Do you really know how to listen? — Business Management Daily: Free Reports on Human Resources, Employment Law, Office Management, Office Communication, Office Technology and Small Business Tax Business Management Daily

Do you really know how to listen?

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in Centerpiece,Office Communication,Workplace Communication

by Jeff Wolf

employees interactingMost people don’t truly understand that listening ... really listening … is an art. Effective leaders learn how to put aside roving thoughts and distractions when conversing with people and open their ears. The real thing is called active listening, and it’s distinctively different from most everyday conversations.  

Here are some tips for active listening:

• Be in the moment. Give the person your full attention. Try not to think about how you will respond. Suspend judgment about the person’s statements. If you miss what was said it will probably be because you have your mind occupied with other thoughts.

• Lubricate the conversation, using nonverbal behavior to show you‘re listening. Use phrases like “uh-huh,” “yes” and “so” to show you’re listening. As for body language, be sure to nod your head and lean forward. Maintain good eye contact.

• Periodically paraphrase. Restate what you’ve heard to test your understanding. This technique is a perfect way to establish that you are truly listening to the other person and that you understand what she is saying.

• Avoid interruptions. Allowing disruptions, such as checking your smartphone or replying to a question from somebody who sticks his head in your office door, will appear rude to the person whose words you need to clearly understand.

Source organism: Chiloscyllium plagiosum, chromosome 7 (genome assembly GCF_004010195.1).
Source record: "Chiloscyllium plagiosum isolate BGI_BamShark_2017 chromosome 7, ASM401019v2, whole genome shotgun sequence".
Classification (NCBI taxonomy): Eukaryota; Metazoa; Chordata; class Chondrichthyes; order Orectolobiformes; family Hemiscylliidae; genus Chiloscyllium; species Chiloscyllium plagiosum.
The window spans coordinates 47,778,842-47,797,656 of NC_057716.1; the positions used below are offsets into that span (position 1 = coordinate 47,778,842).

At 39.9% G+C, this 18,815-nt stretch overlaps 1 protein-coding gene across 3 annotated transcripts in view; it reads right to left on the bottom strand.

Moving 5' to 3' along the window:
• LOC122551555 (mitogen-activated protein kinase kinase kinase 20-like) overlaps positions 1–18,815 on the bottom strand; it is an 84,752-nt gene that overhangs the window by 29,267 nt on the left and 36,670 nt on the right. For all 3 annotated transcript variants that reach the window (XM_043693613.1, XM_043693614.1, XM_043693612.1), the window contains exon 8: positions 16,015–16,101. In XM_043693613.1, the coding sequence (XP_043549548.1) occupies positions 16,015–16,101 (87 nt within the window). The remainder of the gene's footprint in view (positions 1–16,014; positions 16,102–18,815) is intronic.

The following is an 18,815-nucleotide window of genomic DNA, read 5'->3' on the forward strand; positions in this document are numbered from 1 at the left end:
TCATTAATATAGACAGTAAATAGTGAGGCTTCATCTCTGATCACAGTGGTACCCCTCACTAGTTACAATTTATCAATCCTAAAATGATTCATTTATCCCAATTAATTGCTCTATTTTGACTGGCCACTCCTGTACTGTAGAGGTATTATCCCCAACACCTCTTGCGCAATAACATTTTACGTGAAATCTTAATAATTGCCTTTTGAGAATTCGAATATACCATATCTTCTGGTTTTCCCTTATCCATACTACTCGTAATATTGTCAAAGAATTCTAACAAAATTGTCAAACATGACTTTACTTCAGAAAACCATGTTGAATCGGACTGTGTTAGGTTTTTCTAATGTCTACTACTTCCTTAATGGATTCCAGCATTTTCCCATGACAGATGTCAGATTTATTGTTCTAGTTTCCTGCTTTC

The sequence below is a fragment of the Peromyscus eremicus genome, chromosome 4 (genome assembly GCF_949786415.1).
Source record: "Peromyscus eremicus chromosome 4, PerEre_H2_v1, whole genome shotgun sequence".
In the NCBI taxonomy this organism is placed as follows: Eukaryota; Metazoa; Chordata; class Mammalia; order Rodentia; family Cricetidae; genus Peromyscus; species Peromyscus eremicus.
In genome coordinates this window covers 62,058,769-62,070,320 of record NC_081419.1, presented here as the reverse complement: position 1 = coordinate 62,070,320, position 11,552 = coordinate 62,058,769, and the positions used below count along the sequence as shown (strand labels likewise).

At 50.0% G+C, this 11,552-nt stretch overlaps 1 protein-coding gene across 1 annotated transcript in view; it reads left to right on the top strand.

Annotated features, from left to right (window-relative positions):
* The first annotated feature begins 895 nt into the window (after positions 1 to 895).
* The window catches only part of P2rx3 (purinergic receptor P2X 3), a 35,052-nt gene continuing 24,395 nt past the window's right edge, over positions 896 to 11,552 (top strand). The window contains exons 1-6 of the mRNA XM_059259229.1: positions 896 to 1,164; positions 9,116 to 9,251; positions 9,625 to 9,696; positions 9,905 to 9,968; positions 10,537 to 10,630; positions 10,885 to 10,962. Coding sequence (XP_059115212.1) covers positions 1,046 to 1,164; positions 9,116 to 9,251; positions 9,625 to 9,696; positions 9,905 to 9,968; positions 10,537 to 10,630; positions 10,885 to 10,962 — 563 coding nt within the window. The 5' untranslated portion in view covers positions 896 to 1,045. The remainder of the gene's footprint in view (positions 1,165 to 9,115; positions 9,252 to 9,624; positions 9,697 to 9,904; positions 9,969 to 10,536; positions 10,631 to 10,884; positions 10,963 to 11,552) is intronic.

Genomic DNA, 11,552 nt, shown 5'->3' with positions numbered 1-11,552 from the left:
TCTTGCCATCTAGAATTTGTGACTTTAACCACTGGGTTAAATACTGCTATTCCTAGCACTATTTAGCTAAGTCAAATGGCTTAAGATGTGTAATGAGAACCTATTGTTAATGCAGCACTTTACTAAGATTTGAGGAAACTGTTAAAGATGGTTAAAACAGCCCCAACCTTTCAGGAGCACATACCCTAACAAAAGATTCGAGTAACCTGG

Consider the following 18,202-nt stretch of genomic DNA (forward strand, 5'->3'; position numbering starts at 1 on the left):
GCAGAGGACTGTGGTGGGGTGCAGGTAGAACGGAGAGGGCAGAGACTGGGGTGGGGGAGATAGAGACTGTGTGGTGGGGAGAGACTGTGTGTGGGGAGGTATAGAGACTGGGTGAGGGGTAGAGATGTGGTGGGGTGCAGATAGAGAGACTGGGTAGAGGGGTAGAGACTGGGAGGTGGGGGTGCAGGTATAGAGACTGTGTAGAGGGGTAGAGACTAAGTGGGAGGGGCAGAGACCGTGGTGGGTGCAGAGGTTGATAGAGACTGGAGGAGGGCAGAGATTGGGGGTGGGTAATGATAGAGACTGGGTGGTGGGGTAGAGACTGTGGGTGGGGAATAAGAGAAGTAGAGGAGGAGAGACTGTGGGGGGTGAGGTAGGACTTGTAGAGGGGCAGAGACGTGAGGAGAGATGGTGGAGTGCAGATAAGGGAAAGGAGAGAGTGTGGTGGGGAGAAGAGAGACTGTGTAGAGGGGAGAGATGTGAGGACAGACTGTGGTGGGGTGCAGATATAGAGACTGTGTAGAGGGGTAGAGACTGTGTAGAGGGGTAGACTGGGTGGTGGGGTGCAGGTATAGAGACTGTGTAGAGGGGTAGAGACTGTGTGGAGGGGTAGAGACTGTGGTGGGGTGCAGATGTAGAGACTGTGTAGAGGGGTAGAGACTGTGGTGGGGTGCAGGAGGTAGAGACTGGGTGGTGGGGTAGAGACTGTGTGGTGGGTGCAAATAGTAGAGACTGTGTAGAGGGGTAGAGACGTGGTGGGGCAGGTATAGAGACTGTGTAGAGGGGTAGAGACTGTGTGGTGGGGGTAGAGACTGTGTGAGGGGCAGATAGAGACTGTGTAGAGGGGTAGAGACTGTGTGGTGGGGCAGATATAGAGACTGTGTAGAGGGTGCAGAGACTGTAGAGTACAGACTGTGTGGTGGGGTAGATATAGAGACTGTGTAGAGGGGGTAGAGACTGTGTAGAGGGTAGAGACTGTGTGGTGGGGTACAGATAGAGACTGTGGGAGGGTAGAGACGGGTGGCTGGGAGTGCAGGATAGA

• Periodically clarify the other person’s meaning by using open-ended, probing questions.

• Slow down. Leaders are sometimes moving at such a fast pace that they don’t slow down to listen to their people.

Here’s a good way to practice active listening. Write down three things you learned from your employees last week. It could be a process, an idea for improvement, a customer challenge, a team issue ... or anything else. Then go back to the people with whom you discussed those issues, tell them what you heard, and ask if they remember the conversation as you did.

You may be surprised to discover that your versions do not always match. This is a great opportunity to sharpen your listening skills—which is what we want anyway.


Jeff Wolf is the author of Seven Disci­­plines of a Leader and founder and president of Wolf Management Con­­sul­­tants, LLC, a premier global consulting firm that specializes in helping people, teams and organizations achieve maximum effectiveness. http://www.sevendisciplinesofaleader.com/

 

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